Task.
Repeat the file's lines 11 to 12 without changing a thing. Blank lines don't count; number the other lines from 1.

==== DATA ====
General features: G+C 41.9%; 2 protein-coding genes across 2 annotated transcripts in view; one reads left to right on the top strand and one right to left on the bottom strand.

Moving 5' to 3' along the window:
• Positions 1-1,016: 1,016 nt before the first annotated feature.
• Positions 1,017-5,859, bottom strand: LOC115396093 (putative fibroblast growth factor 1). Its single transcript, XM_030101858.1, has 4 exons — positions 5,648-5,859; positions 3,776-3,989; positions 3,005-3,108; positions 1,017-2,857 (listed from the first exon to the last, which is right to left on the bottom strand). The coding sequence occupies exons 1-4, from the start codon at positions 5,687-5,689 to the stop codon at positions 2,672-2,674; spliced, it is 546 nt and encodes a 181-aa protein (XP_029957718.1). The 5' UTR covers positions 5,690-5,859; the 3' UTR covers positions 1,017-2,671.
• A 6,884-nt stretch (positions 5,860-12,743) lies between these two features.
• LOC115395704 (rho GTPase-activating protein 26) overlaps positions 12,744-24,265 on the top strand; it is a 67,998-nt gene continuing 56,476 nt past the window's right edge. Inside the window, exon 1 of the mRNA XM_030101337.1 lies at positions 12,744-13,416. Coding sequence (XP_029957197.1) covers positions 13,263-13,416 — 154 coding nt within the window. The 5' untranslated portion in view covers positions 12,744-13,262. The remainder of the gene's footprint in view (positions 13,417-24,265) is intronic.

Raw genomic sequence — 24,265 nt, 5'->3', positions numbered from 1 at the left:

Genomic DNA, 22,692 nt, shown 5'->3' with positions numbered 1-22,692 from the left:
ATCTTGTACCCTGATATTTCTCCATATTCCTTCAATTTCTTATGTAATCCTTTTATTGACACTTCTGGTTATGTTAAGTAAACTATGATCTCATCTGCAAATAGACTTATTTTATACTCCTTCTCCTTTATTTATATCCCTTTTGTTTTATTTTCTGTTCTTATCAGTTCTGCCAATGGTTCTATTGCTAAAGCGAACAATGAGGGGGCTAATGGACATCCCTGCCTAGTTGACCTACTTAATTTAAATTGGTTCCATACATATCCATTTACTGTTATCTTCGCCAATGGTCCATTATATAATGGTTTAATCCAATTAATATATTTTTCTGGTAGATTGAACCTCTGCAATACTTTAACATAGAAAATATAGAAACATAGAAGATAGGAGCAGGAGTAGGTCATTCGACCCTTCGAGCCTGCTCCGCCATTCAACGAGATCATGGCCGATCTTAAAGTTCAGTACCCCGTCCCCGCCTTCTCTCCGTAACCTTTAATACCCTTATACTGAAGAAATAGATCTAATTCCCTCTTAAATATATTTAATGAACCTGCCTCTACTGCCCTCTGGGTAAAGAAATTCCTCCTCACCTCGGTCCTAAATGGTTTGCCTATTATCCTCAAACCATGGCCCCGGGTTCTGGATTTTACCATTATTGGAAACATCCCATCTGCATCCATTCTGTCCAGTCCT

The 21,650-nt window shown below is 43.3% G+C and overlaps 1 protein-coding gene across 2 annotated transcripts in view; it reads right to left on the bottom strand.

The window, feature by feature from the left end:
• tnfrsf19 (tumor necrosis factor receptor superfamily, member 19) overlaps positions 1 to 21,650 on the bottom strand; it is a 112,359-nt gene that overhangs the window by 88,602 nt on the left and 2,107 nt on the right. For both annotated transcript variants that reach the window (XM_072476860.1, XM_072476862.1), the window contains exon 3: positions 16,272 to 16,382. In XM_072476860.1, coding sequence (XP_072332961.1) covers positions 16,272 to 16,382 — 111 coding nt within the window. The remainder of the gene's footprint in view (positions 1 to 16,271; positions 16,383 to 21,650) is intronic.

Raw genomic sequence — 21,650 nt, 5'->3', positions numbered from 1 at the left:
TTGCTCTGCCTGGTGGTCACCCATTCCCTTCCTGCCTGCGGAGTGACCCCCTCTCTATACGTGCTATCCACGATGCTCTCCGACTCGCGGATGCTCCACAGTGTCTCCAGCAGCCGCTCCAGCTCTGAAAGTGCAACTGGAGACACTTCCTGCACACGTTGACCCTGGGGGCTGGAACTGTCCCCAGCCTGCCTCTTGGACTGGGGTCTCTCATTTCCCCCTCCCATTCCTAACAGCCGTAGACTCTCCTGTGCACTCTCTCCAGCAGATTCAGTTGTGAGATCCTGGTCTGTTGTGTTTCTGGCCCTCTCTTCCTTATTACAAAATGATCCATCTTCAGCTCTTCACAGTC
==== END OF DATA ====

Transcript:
The window, feature by feature from the left end:
• tnfrsf19 (tumor necrosis factor receptor superfamily, member 19) overlaps positions 1 to 21,650 on the bottom strand; it is a 112,359-nt gene that overhangs the window by 88,602 nt on the left and 2,107 nt on the right. For both annotated transcript variants that reach the window (XM_072476860.1, XM_072476862.1), the window contains exon 3: positions 16,272 to 16,382. In XM_072476860.1, coding sequence (XP_072332961.1) covers positions 16,272 to 16,382 — 111 coding nt within the window. The remainder of the gene's footprint in view (positions 1 to 16,271; positions 16,383 to 21,650) is intronic.